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Alan Hostarius or Alan Durward (Scottish Gaelic: Ailean Dorsair † 1275) was the son of Thomas de Lundin, a grandson of Gille Críst, Mormaer of Mar. His mother's name is unknown, but she was almost certainly a daughter of Máel Coluim, Mormaer of Atholl, meaning that Alan was the product of two Gaelic comital families.

Alan was one of the most important political figures of 13th century Scotland, and in fact effectively ruled the country at several points during the minority of Alexander III (Gaelic: Alasdair III mac Alasdair). Through his father Thomas, he inherited the office of hostarius, protector of the king's property. Alan probably participated in the campaign to crush the insurrection of Meic Uilleim (Mac Williams) in 1228-29. By 1233, and probably before, Alan was given control of Urquhart on the shores of Loch Ness. Alan was almost certainly responsible for the earliest motte phase of Urquhart Castle.

At the same point in time, between 1233 and 1235, Alan was styling himself "Count of Atholl". It has often been thought that, after the death of Thomas of Galloway, Earl of Atholl in 1232, Isabella, Countess of Atholl, married Alan. This however, rests solely on the appearance of Alan's styles. However, as Matthew Hammond has shown, this more is more likely to refer to fact that Alan, as a grandson of Máel Coluim, Earl of Atholl, probably sought to inherit the province; by January 9, 1234, King Alexander seems to have recognized this style. However, by the time of a charter of July 7, 1235, the style had disappeared and Alan was never called "Count" (Mormaer or Earl) again. Alan, like his father Thomas, would also challenge the rights of the Mormaers of Mar. Alan was descended from Gille Crist, Mormaer of Mar. However, Gille Críst's descendents had been excluded from inheritance by the line of Morggán, Mormaer of Mar, who were monopolizing the comital title. Alan tried and failed to oust Uilleam from his title. It would be the greatest failure of Alan's career that he failed to rise to comital rank.

Alan's illustrious career was marked by intense rivalry with the Comyns. The rivalry was a national phenomenon, and represented a larger factional conflict within the kingdom. There may have been some reconciliation towards the end of his life. Alan was made Justiciar of Scotia along with Alexander Comyn, Earl of Buchan, and campaigned with the latter in two expeditions against the Norwegians. Alan even witnessed one of Earl Alexander's charters in 1272.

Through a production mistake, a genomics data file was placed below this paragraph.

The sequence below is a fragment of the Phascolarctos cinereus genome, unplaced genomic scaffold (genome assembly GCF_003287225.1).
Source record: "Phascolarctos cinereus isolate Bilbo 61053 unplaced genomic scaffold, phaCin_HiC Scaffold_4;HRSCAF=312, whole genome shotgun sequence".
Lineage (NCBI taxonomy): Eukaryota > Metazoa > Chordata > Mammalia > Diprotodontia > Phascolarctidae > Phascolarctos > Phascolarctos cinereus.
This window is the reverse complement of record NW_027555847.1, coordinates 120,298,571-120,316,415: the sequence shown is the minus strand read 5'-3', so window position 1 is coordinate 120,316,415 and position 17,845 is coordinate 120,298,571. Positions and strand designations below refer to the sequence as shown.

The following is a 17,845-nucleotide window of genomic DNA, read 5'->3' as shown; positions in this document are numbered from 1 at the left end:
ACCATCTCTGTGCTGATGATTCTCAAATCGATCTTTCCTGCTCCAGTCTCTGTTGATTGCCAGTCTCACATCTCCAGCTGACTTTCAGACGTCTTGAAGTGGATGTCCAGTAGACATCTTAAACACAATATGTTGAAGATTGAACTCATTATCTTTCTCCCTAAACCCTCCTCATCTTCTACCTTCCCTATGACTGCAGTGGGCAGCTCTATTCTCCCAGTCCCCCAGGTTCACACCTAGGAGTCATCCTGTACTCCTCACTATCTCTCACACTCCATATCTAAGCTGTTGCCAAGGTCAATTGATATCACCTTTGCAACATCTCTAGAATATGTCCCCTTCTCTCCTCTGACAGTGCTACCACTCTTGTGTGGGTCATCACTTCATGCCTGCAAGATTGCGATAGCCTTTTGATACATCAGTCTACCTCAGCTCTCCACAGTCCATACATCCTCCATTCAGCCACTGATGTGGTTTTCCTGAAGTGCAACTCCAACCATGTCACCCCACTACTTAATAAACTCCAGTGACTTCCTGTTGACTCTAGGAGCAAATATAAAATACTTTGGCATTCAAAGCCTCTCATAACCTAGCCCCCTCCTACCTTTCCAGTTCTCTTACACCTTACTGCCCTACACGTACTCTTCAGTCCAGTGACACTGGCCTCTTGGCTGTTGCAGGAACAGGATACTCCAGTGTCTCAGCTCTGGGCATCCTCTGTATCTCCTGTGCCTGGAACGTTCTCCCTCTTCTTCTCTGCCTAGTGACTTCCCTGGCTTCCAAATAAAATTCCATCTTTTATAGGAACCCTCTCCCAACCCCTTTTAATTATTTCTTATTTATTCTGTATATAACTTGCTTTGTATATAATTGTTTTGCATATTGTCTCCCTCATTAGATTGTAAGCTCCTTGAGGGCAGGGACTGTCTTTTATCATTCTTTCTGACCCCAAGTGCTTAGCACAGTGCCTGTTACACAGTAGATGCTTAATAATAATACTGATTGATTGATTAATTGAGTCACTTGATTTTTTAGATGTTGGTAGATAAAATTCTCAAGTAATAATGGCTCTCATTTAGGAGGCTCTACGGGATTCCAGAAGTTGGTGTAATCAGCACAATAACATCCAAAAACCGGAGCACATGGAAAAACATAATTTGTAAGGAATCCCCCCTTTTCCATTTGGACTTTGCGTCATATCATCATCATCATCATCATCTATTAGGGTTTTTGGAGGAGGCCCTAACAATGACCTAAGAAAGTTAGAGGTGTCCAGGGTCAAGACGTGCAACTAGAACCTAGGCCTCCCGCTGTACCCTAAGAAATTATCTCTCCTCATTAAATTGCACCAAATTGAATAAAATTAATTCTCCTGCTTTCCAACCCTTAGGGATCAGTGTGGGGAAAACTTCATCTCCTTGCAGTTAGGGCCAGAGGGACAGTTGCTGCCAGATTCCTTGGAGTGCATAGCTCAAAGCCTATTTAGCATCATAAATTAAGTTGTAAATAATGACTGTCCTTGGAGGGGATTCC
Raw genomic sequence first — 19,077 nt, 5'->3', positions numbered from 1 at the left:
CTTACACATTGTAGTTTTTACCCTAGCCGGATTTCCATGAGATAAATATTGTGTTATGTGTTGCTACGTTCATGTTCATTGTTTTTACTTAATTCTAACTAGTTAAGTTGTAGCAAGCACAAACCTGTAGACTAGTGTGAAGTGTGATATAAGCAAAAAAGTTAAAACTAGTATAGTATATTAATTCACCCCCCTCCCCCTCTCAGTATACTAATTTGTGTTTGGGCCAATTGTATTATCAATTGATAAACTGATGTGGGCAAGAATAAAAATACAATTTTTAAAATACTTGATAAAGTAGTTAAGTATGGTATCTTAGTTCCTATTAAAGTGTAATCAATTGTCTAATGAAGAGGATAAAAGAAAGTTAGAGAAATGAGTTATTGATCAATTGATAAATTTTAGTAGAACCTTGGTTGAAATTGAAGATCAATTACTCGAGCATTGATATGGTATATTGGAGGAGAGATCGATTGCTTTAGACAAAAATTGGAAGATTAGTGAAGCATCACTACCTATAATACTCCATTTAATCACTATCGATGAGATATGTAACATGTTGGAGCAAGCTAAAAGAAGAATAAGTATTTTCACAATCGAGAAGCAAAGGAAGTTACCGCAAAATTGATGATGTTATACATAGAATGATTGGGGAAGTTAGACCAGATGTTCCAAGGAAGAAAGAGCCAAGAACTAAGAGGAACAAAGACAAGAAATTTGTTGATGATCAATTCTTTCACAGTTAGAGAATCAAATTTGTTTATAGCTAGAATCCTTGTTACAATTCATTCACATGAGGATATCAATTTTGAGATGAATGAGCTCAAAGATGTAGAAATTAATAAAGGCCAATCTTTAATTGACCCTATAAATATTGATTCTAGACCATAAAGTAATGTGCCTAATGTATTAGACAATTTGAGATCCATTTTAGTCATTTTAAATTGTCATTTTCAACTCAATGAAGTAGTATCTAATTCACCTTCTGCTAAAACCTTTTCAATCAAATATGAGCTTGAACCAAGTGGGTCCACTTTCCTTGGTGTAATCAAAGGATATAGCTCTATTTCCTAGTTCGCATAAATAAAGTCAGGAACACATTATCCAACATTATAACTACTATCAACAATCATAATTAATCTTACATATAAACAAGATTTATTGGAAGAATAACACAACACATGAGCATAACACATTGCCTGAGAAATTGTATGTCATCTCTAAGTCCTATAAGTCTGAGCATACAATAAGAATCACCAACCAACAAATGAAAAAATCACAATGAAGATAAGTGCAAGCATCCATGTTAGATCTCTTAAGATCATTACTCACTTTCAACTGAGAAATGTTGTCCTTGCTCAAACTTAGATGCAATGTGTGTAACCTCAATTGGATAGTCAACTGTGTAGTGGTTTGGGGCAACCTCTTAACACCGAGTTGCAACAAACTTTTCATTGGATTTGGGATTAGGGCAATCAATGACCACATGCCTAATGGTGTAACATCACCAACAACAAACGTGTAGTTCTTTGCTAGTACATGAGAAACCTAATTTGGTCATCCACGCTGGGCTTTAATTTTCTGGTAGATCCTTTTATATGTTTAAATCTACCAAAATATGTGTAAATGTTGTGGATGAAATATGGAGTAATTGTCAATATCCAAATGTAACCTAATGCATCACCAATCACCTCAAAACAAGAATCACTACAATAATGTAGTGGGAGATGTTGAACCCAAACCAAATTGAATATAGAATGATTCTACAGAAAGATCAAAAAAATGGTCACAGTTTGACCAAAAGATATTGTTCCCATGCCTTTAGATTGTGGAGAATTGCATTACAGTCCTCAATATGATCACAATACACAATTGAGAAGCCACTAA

Alan spent many of his later years in England. During the minority of Alexander III, Alan had courted the favor of King Henry III of England in an effort to stay in power. The King of the English even gave Alan his own English manor, Bolsover.

He died in 1275. He was buried in the Abbey of Coupar Angus. Alan had married Marjory, a bastard daughter of King Alexander II, by whom he had three children, Ermengarde (who married William de Soules, the royal butler), Anna (who married Colbán, Mormaer of Fife), and another daughter whose name is not known (she married John Bisset). Alan also had at least one bastard son, Thomas Durward. None of these children carried on their father's illustrious political career.

Legal offices
Preceded by
Philip de Melville and Robert de Monte Alto
Justiciar of Scotia
1244– 1251
Succeeded by
Philip de Meldrum and Michael de Monte Alto
Preceded by
Philip de Meldrum and Michael de Monte Alto
Justiciar of Scotia
1255– 1257
Succeeded by
Alexander Comyn, Earl of Buchan

References

  • Barrow, G.W.S., "Badenoch and Strathspey, 1130-1312: 1 Secular and Political" in Northern Scotland, VIII, pp. 1-15
  • Hammond, Matthew H., "The Durward family in the thirteenth century", in Steve Boardman and Alasdair Ross (eds.), The Exercise of Power in Medieval Scotland, c.1200–1500, (Dublin/Portland, 2003), pp. 118-38
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